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theism to Trinitarian theology, is followed by a comparison of the belief of the great body of professing Christians with the precepts and practice of their Master. Some of the arguments though, of course, far from new, are stated with a force and distinctness which go a great way to make them appear so. The author seems perfect master of his subject, and treats it with that earnestness it demands. We have followed him with great satisfaction throughout almost the whole of what is strictly argumentative, though at times, we fear, he extends the argument beyond its proper limits. For instance, in the declaration of our Lord, "And in that day ye shall ask me nothing," &c. he conceives, "we have, as it were, a prophetic warning of the Saviour himself against this system of idolatrous worship. Not only," he adds, in drawing an inference from this statement, "is the Triune Deity not commanded to be adored in Scripture, its worship is forbidden." We were very much pained to find in a few passages a spirit of denunciation evinced, which we had always considered as being the exclusive accompaniment of orthodox controversialism. Not that we for a moment deny that Unitarians have commonly taken too low ground in their disputes with other denominations. Did we conceive that the author meant merely to correct this error, we should rejoice in whatever success might attend his exertions. If we rightly understand his meaning, we cannot at all admire the spirit exhibited in the sentiment following. After speaking of the danger of disregarding the injunctions of the first commandment, he goes on to say:-" But, perhaps, it will be said that Christians have hitherto violated it with impunity. I tell you nay. I believe that if we but read the judgments of God manifested on the earth, we shall see similar judgments executed upon Christians for their departure from it, to those the Jews suffered for their idolatry." This looks too like resorting to the use of those weapons, whose employment we have ever protested against, when used against ourselves. With these qualifications, we recommend this discourse to our readers, and to all frends of scriptural Christianity.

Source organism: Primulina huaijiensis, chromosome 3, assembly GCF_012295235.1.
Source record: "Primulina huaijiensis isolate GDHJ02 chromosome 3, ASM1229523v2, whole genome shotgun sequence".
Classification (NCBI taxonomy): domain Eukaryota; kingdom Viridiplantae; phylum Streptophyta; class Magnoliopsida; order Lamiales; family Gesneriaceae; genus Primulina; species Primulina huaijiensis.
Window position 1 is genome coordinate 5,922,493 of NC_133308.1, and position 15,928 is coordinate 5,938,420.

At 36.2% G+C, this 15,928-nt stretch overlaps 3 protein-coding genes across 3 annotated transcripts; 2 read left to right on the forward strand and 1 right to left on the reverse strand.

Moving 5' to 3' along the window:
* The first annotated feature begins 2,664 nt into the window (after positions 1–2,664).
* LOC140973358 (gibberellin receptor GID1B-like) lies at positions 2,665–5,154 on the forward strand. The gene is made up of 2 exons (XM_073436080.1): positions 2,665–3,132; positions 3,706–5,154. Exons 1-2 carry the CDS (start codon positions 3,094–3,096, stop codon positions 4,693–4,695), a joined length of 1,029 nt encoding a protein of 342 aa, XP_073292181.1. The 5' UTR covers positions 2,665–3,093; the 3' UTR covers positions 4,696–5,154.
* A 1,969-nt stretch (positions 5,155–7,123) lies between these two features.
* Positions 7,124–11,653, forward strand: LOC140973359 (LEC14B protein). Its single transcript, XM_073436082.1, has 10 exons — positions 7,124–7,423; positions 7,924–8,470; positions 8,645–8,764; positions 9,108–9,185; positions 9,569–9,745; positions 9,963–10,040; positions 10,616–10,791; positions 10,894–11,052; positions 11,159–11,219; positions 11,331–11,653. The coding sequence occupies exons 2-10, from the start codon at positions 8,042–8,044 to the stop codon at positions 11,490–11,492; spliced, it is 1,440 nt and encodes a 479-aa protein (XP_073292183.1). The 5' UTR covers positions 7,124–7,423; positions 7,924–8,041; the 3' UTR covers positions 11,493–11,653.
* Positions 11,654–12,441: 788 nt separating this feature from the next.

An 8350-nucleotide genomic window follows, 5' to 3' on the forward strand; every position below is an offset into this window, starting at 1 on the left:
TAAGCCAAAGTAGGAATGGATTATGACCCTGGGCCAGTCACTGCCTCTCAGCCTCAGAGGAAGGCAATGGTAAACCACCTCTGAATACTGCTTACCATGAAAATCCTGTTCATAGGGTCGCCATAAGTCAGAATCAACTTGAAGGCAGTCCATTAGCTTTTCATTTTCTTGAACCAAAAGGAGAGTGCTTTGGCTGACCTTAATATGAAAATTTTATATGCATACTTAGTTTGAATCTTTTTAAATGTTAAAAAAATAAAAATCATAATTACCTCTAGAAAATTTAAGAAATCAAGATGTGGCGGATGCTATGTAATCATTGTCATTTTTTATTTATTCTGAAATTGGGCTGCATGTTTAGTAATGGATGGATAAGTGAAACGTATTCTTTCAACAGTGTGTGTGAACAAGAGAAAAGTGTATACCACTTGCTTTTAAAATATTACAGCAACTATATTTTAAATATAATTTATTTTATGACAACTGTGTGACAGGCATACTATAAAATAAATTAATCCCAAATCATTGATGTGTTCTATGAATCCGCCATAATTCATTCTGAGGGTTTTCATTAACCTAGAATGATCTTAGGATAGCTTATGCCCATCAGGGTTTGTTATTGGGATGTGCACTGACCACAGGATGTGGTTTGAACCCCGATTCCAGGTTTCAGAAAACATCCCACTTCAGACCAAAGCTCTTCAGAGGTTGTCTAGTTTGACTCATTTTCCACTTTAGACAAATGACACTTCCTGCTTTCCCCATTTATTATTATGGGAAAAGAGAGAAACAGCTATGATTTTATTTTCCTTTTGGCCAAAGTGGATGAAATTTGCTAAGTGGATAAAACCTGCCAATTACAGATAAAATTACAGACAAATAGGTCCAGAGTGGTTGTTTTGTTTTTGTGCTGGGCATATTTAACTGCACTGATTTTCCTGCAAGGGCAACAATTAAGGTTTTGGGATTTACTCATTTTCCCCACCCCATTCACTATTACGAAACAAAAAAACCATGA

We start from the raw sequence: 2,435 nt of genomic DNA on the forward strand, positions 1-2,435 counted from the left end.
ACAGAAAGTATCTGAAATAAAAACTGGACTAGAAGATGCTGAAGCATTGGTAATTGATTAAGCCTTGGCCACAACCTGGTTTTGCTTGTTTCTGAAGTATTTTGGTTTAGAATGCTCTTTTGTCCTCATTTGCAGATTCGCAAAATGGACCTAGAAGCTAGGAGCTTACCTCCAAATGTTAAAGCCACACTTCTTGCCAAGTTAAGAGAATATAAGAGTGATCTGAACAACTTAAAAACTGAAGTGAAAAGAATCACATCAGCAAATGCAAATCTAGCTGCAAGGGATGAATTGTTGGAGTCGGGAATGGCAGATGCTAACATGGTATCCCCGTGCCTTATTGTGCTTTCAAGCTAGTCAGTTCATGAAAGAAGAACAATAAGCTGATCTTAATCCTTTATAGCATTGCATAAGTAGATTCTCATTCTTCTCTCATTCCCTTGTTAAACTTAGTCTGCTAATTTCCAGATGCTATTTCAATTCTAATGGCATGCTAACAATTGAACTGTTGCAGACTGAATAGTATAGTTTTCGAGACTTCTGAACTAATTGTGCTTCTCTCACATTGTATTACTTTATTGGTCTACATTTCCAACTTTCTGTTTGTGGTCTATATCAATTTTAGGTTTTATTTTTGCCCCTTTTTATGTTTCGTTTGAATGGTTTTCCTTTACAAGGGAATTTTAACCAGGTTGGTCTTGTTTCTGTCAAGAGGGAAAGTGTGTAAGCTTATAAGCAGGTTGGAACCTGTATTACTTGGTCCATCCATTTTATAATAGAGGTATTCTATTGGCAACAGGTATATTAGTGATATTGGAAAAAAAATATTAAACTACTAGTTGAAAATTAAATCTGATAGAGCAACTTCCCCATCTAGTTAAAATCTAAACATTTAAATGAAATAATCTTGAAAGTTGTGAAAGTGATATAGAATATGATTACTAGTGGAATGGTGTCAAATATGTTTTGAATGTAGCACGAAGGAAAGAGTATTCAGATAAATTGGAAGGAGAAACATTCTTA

A Sermon on occasion of the death of the Duke of Orleans, preached on Sunday, July 17. 1842, at Mill-hill Chapel, Leeds, by Charles Wicksteed, B. A. London, John Green, Newgate Street; Leeds, H. W. Walker.

THERE is a great deal more in this talented and interesting production than is usually found in sermons of a like nature. There is, too, which pleases us almost as much, an entire absence of an exaggerated and affected strain of so-called moralizing, by way of " improving the occasion," which events like the present have called forth so plentifully. This is, we are disposed to think, mainly attributable to the circumstances in which it was composed. The author had intimated on the previous Sunday his intention "to preach on the Religious Education of the young, preparatory to the reassembling of the chapel classes for Scriptural instruction." In the interval, intelligence of the death of the Duke of Orleans arrived, and its effect on Mr Wicksteed's mind was so considerable as to induce him to postpone his intended discourse, and address his people on that subject. This is, we cannot help thinking, a widely different and much more natural mode of proceeding, to that usually adopted on similar occasions, when the preacher has a duty imposed upon him, and the sense of restraint induces a cold and formal manner of treating the subject, or else a laboured and ambitious display, destitute alike of simplicity and truth of feeling. In this discourse, however, we see the great superiority of an opposite mode of proceedure. We shall not attempt any outline of the topics discussed, but content ourselves with referring to the sermon itself, which will more than justify the opinion we have expressed. One extract we cannot help making, not as a specimen of the application he has made of the event, but of the style in which the author treats the topic, which is commonly the only one presented in such sermons.

"But yesterday, that young man held in his hand all on which earth has set its seal as valuable, youth, health, strength, beauty, powers, honours, wealth, he held them in his hand, and millions of the young looked